Boehringer Ingelheim - v – Swingward
European Court of Justice - Case C-143/00
The European Court of Justice (“ECJ) gave
judgment in this case on 23 April 2002, which concerns the
pharmaceutical companies Boehringer Ingelheim, Eli Lilly and Glaxo
SmithKline against the parallel importers Swingward Limited and
Dowelhurst Limited in a series of consolidated cases concerning the
repackaging of branded pharmaceuticals.
The conclusions of the Court broadly follow
existing ECJ case law on parallel imports as well as the opinion of
Advocate General Jacobs in this case which was given on 12 July
2001. In a number of important respects the Judgment rejects the
views of Mr Justice Laddie, who had originally referred the case to
the ECJ in March 2000.
In particular, the ECJ:
- confirmed that it is not necessary for a trade mark owner to
demonstrate damage to the specific subject matter of his trade mark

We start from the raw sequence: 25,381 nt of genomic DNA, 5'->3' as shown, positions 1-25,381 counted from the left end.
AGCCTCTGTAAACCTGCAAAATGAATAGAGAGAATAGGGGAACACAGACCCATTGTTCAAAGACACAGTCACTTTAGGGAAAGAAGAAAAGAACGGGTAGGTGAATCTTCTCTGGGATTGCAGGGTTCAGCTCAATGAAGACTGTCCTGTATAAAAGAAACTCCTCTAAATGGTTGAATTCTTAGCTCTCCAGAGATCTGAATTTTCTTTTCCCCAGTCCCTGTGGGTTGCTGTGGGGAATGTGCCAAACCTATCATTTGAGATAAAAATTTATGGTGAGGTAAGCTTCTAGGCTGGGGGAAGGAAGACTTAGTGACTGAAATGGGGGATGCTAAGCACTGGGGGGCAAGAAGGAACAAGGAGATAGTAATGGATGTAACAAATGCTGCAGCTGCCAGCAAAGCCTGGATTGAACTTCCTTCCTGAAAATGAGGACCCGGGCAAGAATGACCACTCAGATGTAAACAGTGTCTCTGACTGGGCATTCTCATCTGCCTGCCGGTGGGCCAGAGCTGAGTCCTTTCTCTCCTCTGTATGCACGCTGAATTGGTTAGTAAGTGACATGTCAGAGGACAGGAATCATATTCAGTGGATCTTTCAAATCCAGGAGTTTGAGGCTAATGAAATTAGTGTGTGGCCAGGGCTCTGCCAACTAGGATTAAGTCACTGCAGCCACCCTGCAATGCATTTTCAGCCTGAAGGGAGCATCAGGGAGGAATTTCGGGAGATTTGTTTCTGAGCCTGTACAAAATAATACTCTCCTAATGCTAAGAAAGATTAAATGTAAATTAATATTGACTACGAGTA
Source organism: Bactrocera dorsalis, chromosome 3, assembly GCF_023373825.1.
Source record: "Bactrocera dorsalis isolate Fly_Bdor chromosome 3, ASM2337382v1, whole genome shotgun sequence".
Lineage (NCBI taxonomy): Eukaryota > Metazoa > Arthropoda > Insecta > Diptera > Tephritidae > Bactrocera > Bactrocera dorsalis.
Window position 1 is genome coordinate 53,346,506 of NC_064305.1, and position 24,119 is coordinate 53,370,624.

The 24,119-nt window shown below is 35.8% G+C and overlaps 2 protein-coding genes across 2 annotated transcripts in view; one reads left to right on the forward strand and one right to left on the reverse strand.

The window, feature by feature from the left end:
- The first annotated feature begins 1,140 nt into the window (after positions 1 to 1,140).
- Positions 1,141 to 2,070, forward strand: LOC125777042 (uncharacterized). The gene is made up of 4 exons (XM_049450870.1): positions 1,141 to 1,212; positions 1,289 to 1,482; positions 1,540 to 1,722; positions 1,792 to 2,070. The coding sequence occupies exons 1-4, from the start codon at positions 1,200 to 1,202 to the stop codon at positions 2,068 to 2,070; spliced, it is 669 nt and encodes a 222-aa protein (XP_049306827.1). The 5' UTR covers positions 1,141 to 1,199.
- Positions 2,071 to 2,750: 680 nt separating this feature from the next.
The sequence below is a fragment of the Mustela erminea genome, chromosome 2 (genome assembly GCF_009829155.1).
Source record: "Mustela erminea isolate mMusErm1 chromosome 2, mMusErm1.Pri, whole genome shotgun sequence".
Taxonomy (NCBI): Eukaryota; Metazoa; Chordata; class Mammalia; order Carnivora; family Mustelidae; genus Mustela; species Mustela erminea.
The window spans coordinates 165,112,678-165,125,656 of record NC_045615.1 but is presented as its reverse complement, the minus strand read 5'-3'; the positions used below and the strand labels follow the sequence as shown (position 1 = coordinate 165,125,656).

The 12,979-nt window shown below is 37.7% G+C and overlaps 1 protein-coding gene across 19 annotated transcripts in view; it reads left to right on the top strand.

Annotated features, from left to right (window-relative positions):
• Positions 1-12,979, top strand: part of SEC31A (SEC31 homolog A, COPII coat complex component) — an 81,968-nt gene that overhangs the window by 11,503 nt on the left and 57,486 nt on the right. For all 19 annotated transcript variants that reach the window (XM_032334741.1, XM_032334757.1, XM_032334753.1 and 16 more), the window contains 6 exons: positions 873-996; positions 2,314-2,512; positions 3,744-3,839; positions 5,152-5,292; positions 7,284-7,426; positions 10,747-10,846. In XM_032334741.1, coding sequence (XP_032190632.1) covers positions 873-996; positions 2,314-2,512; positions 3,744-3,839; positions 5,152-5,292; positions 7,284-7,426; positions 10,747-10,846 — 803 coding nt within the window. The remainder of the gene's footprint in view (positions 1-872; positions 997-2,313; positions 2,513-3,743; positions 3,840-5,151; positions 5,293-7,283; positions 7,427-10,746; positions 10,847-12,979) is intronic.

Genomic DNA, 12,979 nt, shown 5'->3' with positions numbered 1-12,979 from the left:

in order to raise an objection to parallel imports, as had been
- stated that the legitimate interests of the trade mark owner
must be respected, which in particular means that repackaging must
not affect the original condition of the product and must not harm
the reputation of the trade mark;
- stated that reboxing (as opposed to overlabelling) is
objectively necessary if without such packaging effective access to
the market, or a substantial part thereof, would be hindered as a
result of strong resistance from a significant proportion of
consumers to relabelled product;
- confirmed the longstanding notice requirements under which the
parallel importer must give reasonable notice to the trade mark
owner of an intention to repackage and provide samples, suggesting
a reasonable notice period of 15 working days.
However, the Judgment is somewhat disappointing for
trade mark owners as it does not address the nature and extent of
reboxing in circumstances where reboxing is found to be necessary
by the national court. Further, it does not comment at all on the
view of the Advocate General that all repackaging should be carried
out in the least intrusive way possible.
In contrast the ECJ Judgment in the Tesco/Levi
cases last year gave useful and specific guidance on trade mark
owners’ rights in connection with parallel importation from
outside the EEA.
These cases will now revert to Mr Justice Laddie
for the High Court to apply the ECJ’s Judgment to the facts
in these cases.
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